• Orach / Mountain Spinach 
  • Parsnip
  • Parsley
  • Radish (keep water up – pick when smaller)
  • Rhubarb (only seedlings really – these plantings are for next year harvest)
  • Rocket (Wild Rocket is slower to germinate but slower to bolt in warmer weather than Salad Rocket)
  • Salsify
  • Silverbeet 
  • Spinach (plant summer tolerant varieties)
  • Spring Onions
  • Swedes
  • Turnips
  • Zucchini (late planting possible by mid month)
  • Watercress

February

(critical month for autumn/winter harvests, sometimes the warmest month of the year)
  • Asian Greens (mid month on – Choi Sum, Gai and Kai Lan, Chinese Cabbage, Hon Tsai Tai, Mizuna, Mibuna etc)
  • Beetroot
  • Broccoli 
  • Brussels Sprouts (last month to sow – won’t be tall plants mid winter but you will get some sprouts)
  • Cabbage
  • Carrot (last month to sow for decent size winter carrots)
  • Cauliflower 
  • Celery and Celeriac (sow earlier in month)
  • Chicory
  • Endive
  • Collards 
  • Corn Salad
  • Cress
  • Fennel (for leaves and bulbing fennel – can bolt if dry and warm)
  • Kale
  • Kohlrabi
  • Lettuce 
  • Leeks (last month to sow)
  • Miners Lettuce
  • Mustard Greens
  • Parsnip (last month to sow)
  • Parsley (last month to sow)
  • Radish (keep water up – pick when smaller)
  • Raddicchio
  • Rocket (Wild Rocket is slower to germinate but slower to bolt in warmer weather than Salad Rocket)
  • Salsify
  • Silverbeet (last month to sow)
  • Spinach 
  • Spring Onions
  • Swede (last month to sow)
  • Turnip
  • Watercress

March

(warm but some colder nights, Tomato picking should be going strong, last chance for many sowings for winter – do earlier in month except for Spinach, Asian Greens)
  • Asian Greens (Choi Sum, Gai and Kai Lan, Chinese Cabbage, Hon Tsai Tai, Mizuna, Mibuna etc) This is a great month for sowing these.
  • Beetroot
  • Beetroot
  • Broccoli (earliest in month to sow but seedlings best option)
  • Broccoli Raab (Broccolini like)
  • Brussels Sprouts (would only plant seedlings and except small yield)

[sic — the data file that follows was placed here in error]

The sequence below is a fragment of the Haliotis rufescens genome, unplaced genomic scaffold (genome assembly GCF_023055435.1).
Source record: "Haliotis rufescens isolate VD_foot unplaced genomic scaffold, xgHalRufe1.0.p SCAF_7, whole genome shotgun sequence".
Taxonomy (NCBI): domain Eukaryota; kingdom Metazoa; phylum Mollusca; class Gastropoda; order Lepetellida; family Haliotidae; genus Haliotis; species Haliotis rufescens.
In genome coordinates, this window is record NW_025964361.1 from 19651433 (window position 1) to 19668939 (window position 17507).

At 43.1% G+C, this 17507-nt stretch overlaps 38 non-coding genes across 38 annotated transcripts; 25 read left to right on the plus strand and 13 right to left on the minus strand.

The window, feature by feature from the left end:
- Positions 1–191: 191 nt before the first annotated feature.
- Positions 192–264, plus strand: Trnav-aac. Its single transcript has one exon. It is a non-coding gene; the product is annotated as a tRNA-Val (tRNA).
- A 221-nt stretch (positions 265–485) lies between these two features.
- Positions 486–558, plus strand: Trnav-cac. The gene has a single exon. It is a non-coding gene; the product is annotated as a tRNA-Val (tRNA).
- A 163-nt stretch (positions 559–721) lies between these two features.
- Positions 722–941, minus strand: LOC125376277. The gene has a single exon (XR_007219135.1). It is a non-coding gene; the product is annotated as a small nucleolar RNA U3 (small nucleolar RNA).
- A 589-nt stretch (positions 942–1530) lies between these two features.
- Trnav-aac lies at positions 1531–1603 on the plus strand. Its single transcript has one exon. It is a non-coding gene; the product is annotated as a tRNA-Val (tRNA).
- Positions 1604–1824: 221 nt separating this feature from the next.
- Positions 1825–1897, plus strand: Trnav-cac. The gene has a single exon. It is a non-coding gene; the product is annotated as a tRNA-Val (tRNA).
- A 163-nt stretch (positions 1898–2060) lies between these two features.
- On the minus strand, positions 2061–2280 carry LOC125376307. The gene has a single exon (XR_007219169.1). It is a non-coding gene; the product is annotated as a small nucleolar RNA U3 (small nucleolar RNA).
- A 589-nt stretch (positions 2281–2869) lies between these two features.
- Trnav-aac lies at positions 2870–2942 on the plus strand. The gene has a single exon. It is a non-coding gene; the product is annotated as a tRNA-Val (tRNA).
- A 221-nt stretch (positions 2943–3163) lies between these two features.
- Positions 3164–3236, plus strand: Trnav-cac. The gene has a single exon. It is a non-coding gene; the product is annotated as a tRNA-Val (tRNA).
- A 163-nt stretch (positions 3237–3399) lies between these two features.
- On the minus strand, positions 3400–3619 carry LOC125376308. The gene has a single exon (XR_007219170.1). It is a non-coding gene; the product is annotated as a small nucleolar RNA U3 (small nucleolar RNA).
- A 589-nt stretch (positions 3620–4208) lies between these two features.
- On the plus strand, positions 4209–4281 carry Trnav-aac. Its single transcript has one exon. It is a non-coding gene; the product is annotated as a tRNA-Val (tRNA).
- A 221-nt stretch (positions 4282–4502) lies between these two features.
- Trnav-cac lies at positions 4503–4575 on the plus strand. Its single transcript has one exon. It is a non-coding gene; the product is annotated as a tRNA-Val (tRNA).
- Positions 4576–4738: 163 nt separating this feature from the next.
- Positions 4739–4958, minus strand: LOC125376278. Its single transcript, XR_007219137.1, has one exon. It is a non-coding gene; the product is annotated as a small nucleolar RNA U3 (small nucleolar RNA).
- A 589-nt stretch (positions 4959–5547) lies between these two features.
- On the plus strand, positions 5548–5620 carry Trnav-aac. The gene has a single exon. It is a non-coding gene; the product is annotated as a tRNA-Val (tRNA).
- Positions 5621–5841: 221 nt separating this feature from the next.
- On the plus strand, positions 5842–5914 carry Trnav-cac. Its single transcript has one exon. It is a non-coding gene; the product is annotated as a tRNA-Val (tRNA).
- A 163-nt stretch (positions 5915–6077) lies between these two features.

• Cabbage (only plant seedlings)
  • Carrot (last month to sow for smaller size winter carrots)
  • Cauliflower (earliest in month to sow but seedlings best option)
  • Celery and Celeriac (only seedlings now)
  • Chicory (seedlings better option)
  • Endive (seedlings better option)
  • Caraway
  • Chervil
  • Collards 
  • Coriander
  • Corn Salad
  • Cress
  • Dill
  • Fennel (for leaves and bulbing fennel)
  • Garlic (check your type of garlic for best planting times – ie: is it a turban, artichoke)
  • Kale
  • Kohlrabi
  • Landcress
  • Lettuce 
  • Leeks (last month to sow)
  • Miners Lettuce
  • Mustard Greens
  • Parsnip (it is late to sow but have a go)
  • Parsley (Seedlings best bet)
  • Radish (keep water up – pick when smaller)
  • Raddicchio (sow earliest in month, Seedlings best bet)
  • Rocket  
  • Salsify (best to sow in Feb unless in warmest locations)
  • Silverbeet (Seedlings best bet)
  • Spinach 
  • Spring Onions
  • Swede (Seedlings best bet)
  • Turnip
  • Watercress

April

(many wintery days, expected first frost often in this month)
  • Asian Greens (Choi Sum, Gai and Kai Lan, Chinese Cabbage, Hon Tsai Tai, Mizuna, Mibuna etc)
  • Broad beans
  • Broccoli Raab
  • late seedlings of Broccoli, Cauliflower and  cabbages but can be a tad late depending on weather the next month.
  • Cress
  • Corn Salad
  • Coriander
  • Garlic (check your type of garlic for best planting times – ie: is it a turban, artichoke)
  • Rocket 
  • Spring Onions
  • Spinach
  • Seedlings of many of the March items.
  • May
  • (losing sunlight, some frosts start hitting, coolish nights)
  • Garlic
  • Broad beans
  • Asian Greens
  • Spinach
  • Cress
  • Coriander
  • Corn Salad
  • Shallots/ Spring Onions

(Buy your certified seed potato before shops run out. You get pick of the best now and the varieties you really want)

Some useful Links

Charles Dowding no dig youtube channel

Follow Bruce in Ireland at Red Gardens

Facebook Tasmania Gardening Page

Gardening Know How

Tomato Legend – Craig LeHoullier 

Plants database

GrowVeg